What is lifelib?#
lifelib is a collection of Python libraries for actuaries. lifelib includes a variety of actuarial models, tools, sample scripts and Jupyter notebooks. If you have a personal Python project for actuaries, consider contributing your excellent work to lifelib and share it with actuaries all over the world! See here for how to contribute to lifelib.
Why lifelib and What for?#
Leveraging Python in various actuarial areas
Python is one of the most popular programming languages. It’s open-source, and widely used in the data science field.
Python is such a popular language that a tremendous amount of information about it is available on the Internet. There are countless free learning courses, tutorials, articles and e-books on Python. It’s even hard to find questions about Python not answered by anyone. The Python ecosystem for scientific computing includes many high-quality third-party libraries, such as NumPy, pandas, SciPy, scikit-learn and more.
Although Python, or any programming language for that matter, is not yet used for daily actuarial tasks so much as Excel is, Python will be the most powerful tool for actuaries.
lifelib promotes Actuaries’ usage of Python, and can be utilized in various practical areas, such as:
Model validation / testing
Pricing / profit testing
Research / educational projects
Valuation / cashflow projections
Risk and capital modeling
Actuarial process automation
Actuarial modernization to replace spreadsheet models
lifelib as a single point of reference
If you have a Python project for actuaries, then lifelib is a great place to showcase your project and reach out to more actuaries than you could by putting your work on github personally.
By contributing your work to lifelib and property documenting the contents, such as your models, tools, and scripts, your work is beautifully rendered and presented on lifelib.io. lifelib as a Python package is available on PyPI and conda-forge, so the users can find, install and update your work in lifelib more easily.
Escaping from spreadsheet hell!
Many models in lifelib are using modelx, an open-source Python package for building object-oriented models in Python. Below is a non-exhaustive list of the advantages of using modelx:
Models run fast!
Formulas are easy to read
Easy to trace formula dependency and errors
Formulas are instantly evaluated
Pandas and Numpy can be utilized
Input from Excel and CSV files
Documents can be integrated
Models are saved in text files
Consequently, you can expect following benefits from model development and governance perspectives:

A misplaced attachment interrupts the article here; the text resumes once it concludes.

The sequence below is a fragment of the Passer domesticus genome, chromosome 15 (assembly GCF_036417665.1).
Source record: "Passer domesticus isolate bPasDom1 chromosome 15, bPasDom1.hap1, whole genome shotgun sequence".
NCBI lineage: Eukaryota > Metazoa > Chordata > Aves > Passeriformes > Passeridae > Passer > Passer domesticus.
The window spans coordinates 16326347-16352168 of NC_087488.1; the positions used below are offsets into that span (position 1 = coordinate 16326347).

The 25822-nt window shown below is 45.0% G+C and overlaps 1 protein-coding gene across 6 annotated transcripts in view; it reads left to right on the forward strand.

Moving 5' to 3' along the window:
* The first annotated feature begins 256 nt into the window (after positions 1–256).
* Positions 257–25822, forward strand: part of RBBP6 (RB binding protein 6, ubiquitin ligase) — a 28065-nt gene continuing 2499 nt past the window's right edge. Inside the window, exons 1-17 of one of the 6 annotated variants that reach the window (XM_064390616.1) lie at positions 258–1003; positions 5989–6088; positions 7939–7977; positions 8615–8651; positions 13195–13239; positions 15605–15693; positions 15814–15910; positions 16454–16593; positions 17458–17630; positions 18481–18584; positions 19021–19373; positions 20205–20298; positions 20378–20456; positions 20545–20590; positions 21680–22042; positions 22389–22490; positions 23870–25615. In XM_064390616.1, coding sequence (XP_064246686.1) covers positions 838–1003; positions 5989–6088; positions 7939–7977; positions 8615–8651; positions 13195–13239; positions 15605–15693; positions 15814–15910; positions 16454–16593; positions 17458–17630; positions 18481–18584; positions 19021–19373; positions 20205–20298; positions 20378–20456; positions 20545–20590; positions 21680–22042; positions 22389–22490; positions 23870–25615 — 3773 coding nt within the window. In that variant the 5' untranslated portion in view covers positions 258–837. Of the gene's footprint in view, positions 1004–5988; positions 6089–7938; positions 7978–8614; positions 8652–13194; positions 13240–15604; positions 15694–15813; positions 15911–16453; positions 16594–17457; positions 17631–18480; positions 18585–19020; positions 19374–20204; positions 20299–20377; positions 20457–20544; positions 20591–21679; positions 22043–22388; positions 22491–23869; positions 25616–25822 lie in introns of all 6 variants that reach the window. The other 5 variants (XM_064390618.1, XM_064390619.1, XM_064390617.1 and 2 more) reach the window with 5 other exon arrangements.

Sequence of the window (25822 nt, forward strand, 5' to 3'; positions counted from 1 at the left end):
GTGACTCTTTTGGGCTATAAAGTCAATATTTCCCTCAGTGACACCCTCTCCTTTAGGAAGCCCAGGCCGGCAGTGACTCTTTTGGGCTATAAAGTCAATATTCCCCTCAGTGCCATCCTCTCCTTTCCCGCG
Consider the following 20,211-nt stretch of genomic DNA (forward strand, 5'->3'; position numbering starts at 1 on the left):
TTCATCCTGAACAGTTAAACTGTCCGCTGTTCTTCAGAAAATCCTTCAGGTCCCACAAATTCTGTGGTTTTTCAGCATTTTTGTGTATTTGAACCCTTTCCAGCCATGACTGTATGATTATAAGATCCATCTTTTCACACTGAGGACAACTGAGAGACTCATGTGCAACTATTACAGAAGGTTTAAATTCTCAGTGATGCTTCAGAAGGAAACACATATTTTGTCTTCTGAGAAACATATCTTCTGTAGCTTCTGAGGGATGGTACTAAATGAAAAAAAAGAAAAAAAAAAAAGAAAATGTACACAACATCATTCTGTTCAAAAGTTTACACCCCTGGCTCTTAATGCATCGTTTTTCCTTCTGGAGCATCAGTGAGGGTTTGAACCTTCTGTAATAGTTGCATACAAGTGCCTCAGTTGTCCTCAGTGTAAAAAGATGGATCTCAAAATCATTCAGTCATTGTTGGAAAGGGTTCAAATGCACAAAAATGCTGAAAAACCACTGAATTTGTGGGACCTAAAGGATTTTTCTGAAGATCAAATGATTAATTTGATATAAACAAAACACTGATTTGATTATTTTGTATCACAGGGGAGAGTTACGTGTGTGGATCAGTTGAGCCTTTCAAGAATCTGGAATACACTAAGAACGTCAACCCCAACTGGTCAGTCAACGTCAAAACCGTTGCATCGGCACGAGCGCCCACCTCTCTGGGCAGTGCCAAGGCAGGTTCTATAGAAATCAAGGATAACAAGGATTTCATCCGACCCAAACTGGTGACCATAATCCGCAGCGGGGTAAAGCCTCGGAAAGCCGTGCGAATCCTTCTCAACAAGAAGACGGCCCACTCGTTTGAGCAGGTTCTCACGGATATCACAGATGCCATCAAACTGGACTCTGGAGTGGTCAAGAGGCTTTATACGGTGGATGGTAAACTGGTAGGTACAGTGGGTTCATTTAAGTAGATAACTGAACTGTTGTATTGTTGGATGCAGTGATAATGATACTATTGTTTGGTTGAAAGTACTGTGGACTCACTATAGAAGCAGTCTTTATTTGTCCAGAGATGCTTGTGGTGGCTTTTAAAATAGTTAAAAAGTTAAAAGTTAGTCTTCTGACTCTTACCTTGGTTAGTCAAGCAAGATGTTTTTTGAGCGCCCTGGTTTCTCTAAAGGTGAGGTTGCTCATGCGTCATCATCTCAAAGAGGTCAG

More efficient, transparent and faster model development
Model integration with Python ecosystem (Pandas, Numpy, SciPy, etc..)
Spreadsheet error elimination
Better version control / model governance
Automated model testing
How lifelib works#
lifelib is a Python package, and it includes a variety of libraries. A library is a folder containing actuarial models, sample scripts and Jupyter notebooks. Choose a library you want to use as the base for your own project, and copy the library from the package to your own location. See here for how to make a copy of a library. Sample scripts and Jupyter notebooks are executable out of the box.
Most libraries include models built with modelx. To interface with the model interactively, start your favorite IPython console, import modelx and read the model into the IPython session by modelx.read_model function. You can use any IPython console, but Spyder with the plugin for modelx is the recommended IDE as it provides graphical user interface to lifelib models. Read more about Spyder Plugin for modelx.
Once the model is read, it is available as a modelx Model object in the IPython session. The model is composed of Spaces. Spaces contain Cells and other Spaces. Cells are much like cells in spreadsheets, which in turn, can store formulas and associated values.
With a lifelib model, you can:
Get calculated values by simply accessing model elements,
Change the model by changing input and writing formulas in Python,
View the tree of model elements in graphical user interface,
Output results to Pandas objects,
Save the model, load it back again, and do much more.
Start from Quick Start page.